Young runaways, immigrants more likely to become trafficking victims

By Coraline Pettine
March 16, 2018

Cabrini University hosted an Anti Human Trafficking Symposium in the mansion. Photo by Coraline Pettine.

According to the Congressional Research Service, there are more than 1 million homeless youth living without supervision on the streets, in abandoned homes and buildings, in shelters, with friends or even with strangers every year. This estimation is considered to be lower than the actual number of homeless youth because this demographic is difficult to track.

Information from the National Runaway Safeline. Graphic by Coraline Pettine.

The majority of runaways are female.

These individuals are at an increased risk of physical abuse, mental health issues, substance abuse, sexual exploitation and human trafficking.

Pearl Kim, former senior deputy attorney general, human trafficking advocate and keynote speaker at Cabrini’s Anti Human Trafficking Symposium, explained to the audience that more than 15 percent of runaways become sex slaves.

“Sixty-eight percent of runaways were in social services or foster care, and one in six runaways in 2014 were likely sex trafficking victims,” Kim said.

Young adult runaways frequently become the victims of human trafficking not through physical force but through emotional and mental manipulation.

According to “The Pimp Game: Instructional Guide,” it begins when the pimp, or trafficker, earns the trust of the victim when she is vulnerable. He conditions her to associate sex with rewards, buying her gifts after intercourse.

Author Michael Royal writes that the pimp must train her to crave the intimacy until the pimp has “broken her spirt [and] she has no sense of value.”

Pearl Kim presented at the Anti Human Trafficking Symposium. Photo by Coraline Pettine.

When the time arrises, he convinces her that she needs to sell herself to support them— and, often, their addiction— and she becomes a full-fledged prostitute, addict and human trafficking victim.

Kim elaborated on how normal, young women become prostitutes.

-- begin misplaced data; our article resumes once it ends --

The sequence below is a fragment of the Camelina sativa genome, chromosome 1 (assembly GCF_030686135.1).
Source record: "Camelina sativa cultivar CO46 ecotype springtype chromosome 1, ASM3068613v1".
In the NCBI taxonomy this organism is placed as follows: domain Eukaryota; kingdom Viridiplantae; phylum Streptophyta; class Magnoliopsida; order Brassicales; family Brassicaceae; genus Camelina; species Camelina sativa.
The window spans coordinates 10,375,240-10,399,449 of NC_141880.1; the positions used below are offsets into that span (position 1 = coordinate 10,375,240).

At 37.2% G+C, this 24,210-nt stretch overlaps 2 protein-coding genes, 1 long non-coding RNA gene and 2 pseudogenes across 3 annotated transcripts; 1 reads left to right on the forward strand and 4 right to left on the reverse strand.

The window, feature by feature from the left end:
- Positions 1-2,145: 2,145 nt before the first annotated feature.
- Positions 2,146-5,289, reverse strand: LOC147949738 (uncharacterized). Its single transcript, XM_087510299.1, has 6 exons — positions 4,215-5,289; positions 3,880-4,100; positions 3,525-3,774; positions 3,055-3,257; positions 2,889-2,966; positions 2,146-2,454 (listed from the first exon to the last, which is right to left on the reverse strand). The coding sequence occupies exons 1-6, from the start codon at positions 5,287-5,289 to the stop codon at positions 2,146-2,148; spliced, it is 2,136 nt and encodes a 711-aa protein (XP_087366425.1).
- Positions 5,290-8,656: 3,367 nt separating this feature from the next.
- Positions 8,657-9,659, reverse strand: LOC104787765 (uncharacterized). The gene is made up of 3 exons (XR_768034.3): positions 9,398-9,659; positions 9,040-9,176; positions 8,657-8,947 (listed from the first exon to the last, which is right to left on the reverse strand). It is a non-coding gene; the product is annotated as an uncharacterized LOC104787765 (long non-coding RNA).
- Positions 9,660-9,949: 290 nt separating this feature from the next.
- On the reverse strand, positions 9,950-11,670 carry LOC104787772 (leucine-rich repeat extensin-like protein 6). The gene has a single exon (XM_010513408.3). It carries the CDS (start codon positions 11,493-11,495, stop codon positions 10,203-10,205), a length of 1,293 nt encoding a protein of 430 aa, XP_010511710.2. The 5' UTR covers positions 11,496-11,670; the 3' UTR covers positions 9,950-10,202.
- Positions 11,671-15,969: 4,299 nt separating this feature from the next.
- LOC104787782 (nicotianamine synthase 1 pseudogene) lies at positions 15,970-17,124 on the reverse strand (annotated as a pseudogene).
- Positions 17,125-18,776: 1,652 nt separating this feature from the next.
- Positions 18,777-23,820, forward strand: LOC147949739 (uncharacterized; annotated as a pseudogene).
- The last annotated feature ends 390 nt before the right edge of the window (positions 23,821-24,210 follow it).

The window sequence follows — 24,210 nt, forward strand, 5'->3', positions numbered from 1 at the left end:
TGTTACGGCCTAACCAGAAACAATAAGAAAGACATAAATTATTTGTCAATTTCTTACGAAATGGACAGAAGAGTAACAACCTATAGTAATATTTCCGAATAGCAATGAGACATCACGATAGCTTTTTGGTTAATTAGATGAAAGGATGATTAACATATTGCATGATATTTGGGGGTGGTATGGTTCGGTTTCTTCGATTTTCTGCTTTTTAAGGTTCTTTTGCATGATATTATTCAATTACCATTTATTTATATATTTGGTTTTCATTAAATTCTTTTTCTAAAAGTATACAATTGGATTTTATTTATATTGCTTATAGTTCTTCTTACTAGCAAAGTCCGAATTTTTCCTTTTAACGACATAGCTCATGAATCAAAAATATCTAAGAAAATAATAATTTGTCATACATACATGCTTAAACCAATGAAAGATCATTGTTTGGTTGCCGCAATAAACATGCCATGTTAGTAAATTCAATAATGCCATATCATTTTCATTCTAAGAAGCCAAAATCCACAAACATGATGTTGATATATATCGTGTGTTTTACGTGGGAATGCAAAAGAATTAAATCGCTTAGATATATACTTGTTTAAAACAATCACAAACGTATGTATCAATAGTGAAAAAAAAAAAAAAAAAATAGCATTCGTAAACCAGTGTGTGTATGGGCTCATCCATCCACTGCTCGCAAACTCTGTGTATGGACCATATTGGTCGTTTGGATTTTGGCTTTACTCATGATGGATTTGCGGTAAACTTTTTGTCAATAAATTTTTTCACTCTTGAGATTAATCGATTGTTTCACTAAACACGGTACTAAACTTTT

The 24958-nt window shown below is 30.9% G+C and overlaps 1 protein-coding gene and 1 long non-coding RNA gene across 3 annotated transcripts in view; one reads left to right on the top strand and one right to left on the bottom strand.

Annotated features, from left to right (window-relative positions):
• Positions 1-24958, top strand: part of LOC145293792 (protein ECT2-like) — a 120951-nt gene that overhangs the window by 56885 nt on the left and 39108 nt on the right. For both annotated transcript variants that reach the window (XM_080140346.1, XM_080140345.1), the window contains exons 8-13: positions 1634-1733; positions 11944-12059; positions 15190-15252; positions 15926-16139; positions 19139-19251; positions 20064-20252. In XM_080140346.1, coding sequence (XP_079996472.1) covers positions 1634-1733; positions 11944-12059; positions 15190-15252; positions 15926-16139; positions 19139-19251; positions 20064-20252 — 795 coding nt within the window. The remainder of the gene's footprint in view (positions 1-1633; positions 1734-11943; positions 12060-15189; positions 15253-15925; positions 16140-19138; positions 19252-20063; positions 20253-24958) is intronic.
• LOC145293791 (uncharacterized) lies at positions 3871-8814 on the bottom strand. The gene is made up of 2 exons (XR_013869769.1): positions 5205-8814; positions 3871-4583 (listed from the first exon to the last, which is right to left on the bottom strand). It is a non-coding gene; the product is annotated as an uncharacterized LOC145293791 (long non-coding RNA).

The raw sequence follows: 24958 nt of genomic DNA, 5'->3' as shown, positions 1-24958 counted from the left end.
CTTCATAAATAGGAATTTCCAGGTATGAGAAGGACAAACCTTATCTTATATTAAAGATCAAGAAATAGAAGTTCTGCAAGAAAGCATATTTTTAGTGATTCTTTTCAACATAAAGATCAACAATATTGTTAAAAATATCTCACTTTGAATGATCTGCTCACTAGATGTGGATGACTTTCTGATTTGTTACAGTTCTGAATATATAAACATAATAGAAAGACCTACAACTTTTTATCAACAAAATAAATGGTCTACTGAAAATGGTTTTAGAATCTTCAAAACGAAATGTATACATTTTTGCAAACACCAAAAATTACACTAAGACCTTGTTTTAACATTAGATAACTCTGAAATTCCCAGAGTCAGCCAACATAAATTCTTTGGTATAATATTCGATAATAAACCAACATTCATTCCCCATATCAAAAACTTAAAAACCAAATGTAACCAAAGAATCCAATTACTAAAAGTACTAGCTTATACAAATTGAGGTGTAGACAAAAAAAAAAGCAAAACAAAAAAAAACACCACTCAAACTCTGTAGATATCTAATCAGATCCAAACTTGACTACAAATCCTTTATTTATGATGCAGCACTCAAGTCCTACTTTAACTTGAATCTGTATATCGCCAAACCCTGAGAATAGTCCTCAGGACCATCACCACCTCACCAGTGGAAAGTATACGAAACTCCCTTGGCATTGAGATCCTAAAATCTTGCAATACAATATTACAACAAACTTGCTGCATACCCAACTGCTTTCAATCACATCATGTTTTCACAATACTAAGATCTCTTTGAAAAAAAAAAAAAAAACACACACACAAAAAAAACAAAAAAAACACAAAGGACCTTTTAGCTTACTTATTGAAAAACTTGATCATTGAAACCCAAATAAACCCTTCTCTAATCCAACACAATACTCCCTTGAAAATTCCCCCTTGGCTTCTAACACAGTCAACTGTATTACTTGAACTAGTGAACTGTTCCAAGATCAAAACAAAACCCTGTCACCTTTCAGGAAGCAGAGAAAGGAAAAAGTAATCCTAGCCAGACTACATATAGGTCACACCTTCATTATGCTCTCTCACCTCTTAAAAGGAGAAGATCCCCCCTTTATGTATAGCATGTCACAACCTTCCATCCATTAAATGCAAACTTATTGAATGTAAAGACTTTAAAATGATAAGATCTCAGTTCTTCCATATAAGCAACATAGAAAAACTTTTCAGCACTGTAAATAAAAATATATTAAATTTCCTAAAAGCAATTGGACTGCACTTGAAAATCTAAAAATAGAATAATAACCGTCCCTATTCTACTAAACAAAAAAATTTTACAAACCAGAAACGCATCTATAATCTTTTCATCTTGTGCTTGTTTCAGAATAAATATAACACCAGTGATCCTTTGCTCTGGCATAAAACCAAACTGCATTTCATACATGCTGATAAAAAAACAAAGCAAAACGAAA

“When you’re dealing with juveniles in particular, you can see how vulnerable they are. If they’re running away, who knows what their circumstances are,” Kim said. “And then they meet this guy, and this guy tells them, ‘You’re the best thing that’s ever happened to me. Let me take care of you.’ And next thing you know, ‘Honey, you need to help me. We need some money and this is what you have to do.'”

Kim said it does not require kidnapping or violent threats to traffic a young woman. It only takes an emotionally vulnerable person and a manipulative man. This is why so many young individuals are susceptible to becoming trafficking victims.

Kim said, “You don’t need force to get a juvenile to sleep with X, Y and Z. It’s a distorted version of love. That’s all it takes for them.”

Trafficking is not just limited to sex trafficking young, impressionable women. Trafficking can also be a result of extortion or exploitation.

From left to right, Hugh Organ, Katrina Stopfer and Stephanie Blakeman were a part of the pannel at the symposium. Photo by Coraline Pettine.

Stephanie Blakeman, case manager in the Anti Human-Trafficking Unit at the Nationalities Service Center, said trafficking specifically labor trafficking in the agriculture field is especially common among immigrants.

Immigrants and foreign nationals can be labor trafficked because their statuses leave them in fear of deportation and prevents them from reporting employers for exploitation.

Thousands of immigrants come to the country under false promises and are exploited by employers.

“The vulnerable populations, first and foremost, are individuals who come to the U.S. on temporary guest worker visas,” Blakeman said. “The other vulnerable group in undocumented immigrants who come from various sectors.”

These workers sign contracts with employers where they agree on wages and living conditions; however, with foreign and immigrant labor trafficking victims, the employer uses their lack of ties, low education, limited language knowledge and the legal system against them.

“The job will be different. The wages will be lower. The living and working conditions will be quite poor,” Blakeman said. “Because the person has few ties to the community, they might not know their rights as a worker in the United States. They feel they have no other option but to stay.”

These exploited workers, in addition to poor working conditions and being underpaid, also do not receive overtime and can even miss entire paychecks.

Human trafficking is an ever-expanding epidemic. Human trafficking rose more than 35 percent in 2016, according to the National Human Trafficking Hotline.

Human trafficking is on the rise because it is a lucrative field. Profits for human trafficking come in at roughly $150 billion a year for traffickers, according to the International Labor Organization.

Hugh Organ, associate executive director of the Covenant House, explained why human trafficking is the second largest and the fastest growing criminal industry in the world.

Organ said, “The only thing more profitable is the drug trade, and we suspect it will surpass the drug trade, because, ‘Once I sell this drug, it’s gone. I can sell this kid again and again and again. And I don’t have to have my drugs shipped in from wherever; I can go to the King of Prussia Mall or go to a foster care home.”

Cabrini University has a history for advocating against human trafficking. Photo by Coraline Pettine.

Coraline Pettine

Writing Managing Editor for Loquitur Media.

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